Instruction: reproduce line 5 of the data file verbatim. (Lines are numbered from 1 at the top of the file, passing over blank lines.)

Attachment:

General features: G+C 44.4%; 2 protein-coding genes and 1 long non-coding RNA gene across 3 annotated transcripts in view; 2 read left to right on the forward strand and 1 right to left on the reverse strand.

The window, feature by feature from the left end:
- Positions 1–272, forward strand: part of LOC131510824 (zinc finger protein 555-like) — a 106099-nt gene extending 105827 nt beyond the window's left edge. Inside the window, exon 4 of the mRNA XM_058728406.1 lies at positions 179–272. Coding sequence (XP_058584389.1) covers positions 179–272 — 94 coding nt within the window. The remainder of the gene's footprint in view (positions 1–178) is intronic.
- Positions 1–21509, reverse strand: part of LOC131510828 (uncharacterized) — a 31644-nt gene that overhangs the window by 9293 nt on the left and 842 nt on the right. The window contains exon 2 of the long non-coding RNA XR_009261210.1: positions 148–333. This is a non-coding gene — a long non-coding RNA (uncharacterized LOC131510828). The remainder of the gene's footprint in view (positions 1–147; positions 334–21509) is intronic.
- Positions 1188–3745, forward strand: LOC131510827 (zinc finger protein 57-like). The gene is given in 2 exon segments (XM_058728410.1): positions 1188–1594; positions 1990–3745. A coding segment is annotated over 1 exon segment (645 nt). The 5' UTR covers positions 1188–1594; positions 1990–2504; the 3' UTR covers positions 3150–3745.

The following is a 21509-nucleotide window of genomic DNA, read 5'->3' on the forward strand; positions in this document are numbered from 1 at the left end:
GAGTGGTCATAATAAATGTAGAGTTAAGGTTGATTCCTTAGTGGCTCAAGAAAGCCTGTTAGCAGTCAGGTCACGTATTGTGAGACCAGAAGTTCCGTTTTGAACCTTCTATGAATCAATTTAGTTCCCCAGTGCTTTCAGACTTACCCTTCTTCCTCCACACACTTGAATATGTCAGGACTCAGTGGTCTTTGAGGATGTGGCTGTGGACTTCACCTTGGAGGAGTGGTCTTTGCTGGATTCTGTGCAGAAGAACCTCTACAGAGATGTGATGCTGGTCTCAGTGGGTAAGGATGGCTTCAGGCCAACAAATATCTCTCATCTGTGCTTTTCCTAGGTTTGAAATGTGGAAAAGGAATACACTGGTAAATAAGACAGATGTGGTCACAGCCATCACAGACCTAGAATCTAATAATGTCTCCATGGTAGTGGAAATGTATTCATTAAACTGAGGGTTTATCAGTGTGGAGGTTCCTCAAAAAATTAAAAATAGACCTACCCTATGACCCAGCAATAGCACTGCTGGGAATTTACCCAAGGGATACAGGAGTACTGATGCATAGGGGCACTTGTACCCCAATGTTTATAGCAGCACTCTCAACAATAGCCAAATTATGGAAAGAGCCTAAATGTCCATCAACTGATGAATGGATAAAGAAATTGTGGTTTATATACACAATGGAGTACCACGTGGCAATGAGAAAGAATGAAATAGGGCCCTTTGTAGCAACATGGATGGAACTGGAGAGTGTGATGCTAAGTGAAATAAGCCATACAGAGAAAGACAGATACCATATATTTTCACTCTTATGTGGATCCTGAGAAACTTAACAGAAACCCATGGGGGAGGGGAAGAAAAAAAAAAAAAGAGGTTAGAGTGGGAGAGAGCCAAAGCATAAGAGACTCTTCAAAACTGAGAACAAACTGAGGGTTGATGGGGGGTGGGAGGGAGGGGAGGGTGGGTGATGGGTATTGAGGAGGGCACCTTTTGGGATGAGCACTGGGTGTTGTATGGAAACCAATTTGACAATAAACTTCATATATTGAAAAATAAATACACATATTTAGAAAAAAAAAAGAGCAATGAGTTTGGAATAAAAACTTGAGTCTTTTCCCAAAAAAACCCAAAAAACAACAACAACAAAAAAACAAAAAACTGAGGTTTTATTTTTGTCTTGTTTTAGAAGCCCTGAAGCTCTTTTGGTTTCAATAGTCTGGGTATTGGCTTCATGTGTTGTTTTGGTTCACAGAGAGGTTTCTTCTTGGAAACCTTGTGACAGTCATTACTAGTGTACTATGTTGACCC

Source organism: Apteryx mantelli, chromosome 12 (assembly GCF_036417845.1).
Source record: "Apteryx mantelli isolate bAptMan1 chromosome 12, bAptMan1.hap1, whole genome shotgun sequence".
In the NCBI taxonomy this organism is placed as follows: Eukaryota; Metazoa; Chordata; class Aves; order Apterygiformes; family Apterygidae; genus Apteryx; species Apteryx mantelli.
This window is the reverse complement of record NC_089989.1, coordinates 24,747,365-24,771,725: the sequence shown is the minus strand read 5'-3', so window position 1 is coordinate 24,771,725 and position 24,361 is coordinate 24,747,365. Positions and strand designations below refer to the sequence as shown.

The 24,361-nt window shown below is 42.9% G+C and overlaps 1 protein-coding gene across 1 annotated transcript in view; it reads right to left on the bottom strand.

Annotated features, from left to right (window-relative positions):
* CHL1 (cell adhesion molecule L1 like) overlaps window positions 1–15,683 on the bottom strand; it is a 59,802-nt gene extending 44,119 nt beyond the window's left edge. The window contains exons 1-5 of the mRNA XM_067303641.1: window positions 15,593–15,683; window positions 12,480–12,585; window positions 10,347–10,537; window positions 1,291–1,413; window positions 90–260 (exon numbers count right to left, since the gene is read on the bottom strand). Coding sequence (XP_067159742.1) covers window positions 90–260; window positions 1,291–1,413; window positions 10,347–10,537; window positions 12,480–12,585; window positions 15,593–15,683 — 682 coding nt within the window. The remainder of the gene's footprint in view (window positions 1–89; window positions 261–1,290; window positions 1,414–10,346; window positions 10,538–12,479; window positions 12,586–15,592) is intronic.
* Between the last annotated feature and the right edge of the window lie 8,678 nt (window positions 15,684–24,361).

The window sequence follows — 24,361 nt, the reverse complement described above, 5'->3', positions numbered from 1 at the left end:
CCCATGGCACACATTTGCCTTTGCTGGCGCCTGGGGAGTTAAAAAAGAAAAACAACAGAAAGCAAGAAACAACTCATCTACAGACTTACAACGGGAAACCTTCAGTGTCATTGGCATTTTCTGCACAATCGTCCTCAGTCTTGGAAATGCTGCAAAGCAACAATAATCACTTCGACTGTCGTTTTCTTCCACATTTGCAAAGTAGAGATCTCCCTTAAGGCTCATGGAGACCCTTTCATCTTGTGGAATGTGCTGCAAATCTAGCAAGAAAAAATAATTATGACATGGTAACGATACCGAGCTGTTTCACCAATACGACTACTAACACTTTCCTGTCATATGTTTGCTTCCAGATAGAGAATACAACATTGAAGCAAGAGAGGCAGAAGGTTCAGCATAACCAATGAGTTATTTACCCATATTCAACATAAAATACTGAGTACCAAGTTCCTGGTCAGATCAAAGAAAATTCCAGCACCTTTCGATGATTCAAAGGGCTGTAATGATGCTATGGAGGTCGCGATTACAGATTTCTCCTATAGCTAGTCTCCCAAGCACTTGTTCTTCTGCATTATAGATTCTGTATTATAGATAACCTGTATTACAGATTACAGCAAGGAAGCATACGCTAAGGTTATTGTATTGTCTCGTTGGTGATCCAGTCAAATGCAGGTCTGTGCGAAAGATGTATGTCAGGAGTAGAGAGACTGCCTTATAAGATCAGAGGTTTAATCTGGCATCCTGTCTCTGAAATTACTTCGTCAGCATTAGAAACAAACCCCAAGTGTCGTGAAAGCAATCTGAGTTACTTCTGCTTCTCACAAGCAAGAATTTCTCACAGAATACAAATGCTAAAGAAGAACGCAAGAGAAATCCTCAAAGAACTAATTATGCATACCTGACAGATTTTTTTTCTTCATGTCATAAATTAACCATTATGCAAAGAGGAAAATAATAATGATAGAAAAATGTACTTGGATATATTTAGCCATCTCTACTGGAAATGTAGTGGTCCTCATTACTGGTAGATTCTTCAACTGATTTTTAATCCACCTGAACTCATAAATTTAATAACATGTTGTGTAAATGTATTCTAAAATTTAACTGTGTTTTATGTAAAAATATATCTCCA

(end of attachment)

- Positions 1188–3745, forward strand: LOC131510827 (zinc finger protein 57-like). The gene is given in 2 exon segments (XM_058728410.1): positions 1188–1594; positions 1990–3745. A coding segment is annotated over 1 exon segment (645 nt). The 5' UTR covers positions 1188–1594; positions 1990–2504; the 3' UTR covers positions 3150–3745.